The Flint water crisis has become a criminal case, with two state regulators and a city employee charged with official misconduct, evidence-tampering and other offenses over the lead contamination that alarmed the country and brought cries of racism.So, just to make that clear. The problem was not high levels of lead in the water used, the problem was the chemistry of the new water caused the leaching of lead from old lead based plumbing already present in the system, that had not been present previously in the Detroit water source they used previously. If they had properly treated the water with phosphates to passivate the lead and raised the pH, it would not have been a serious problem.
For nearly 18 months, the poor, majority-black city of 100,000 used the Flint River for tap water as a way to save money — a decision made by a state-appointed emergency manager — while a new pipeline was under construction. But the water wasn't treated to control corrosion. The result: Lead was released from aging pipes and fixtures as water flowed into homes and businesses.
Michael Prysby, a former district engineer with the state Department of Environmental Quality, and Stephen Busch, a supervisor in the department's drinking water office, were charged with misconduct, conspiracy, tampering with test results and misdemeanor violations of clean-water law. The felonies carry maximum penalties of four to five years in prison.But were they told it was needed? I assume these are life time political appointees, and don't know jack shit about drinking water treatment, only how to navigate the political minefields. They could only do what they could with the evidence they were given.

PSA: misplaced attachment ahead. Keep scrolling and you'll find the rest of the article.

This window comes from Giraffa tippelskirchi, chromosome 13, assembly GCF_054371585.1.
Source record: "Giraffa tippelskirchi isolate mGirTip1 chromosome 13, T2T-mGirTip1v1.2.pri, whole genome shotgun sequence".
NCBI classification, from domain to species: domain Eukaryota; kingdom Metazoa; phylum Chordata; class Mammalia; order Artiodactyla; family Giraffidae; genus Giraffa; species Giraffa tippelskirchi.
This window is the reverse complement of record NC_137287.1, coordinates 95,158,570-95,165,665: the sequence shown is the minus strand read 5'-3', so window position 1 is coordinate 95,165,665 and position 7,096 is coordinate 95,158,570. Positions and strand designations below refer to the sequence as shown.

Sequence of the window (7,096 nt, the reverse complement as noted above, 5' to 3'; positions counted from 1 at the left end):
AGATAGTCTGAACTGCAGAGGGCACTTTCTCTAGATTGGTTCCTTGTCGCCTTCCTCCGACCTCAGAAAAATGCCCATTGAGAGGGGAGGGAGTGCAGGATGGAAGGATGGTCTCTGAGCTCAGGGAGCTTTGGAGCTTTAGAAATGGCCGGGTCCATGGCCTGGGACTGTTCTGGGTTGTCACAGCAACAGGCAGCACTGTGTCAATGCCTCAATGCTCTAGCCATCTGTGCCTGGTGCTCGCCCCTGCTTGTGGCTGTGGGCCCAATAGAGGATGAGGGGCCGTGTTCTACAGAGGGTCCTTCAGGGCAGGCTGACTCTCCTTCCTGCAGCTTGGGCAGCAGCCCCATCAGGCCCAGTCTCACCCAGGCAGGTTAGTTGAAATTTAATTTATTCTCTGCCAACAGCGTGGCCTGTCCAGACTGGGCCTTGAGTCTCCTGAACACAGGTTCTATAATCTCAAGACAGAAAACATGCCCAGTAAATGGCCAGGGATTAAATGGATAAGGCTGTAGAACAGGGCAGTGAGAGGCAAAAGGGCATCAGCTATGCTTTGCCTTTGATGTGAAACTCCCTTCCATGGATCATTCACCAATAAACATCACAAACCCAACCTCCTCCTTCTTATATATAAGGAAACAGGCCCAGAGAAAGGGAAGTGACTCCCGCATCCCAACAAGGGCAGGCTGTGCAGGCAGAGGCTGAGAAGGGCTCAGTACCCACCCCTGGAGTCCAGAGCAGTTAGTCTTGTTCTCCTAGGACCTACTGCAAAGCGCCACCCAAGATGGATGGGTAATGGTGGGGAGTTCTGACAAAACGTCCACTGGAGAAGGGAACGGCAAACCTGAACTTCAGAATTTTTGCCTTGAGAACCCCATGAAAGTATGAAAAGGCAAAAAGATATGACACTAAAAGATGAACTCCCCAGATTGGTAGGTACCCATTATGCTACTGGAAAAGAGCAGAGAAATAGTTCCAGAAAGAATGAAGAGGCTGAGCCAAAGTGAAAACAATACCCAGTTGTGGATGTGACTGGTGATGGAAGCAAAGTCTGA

Among other things, they were accused of failing to order anticorrosion chemicals added to the water to coat the pipes and prevent them from releasing lead.
Flint utilities administrator Michael Glasgow, who oversaw day-to-day operations at the city's water plant at the time, also was charged Wednesday with tampering with evidence for allegedly falsifying test results and with willful neglect of duty.Tampering with the evidence and falsifying the tests is another matter. If true, they deserve the jail time.
Busch and Prysby pleaded not guilty and were released on bail. Both were suspended without pay. Their attorneys did not immediately return calls seeking comment.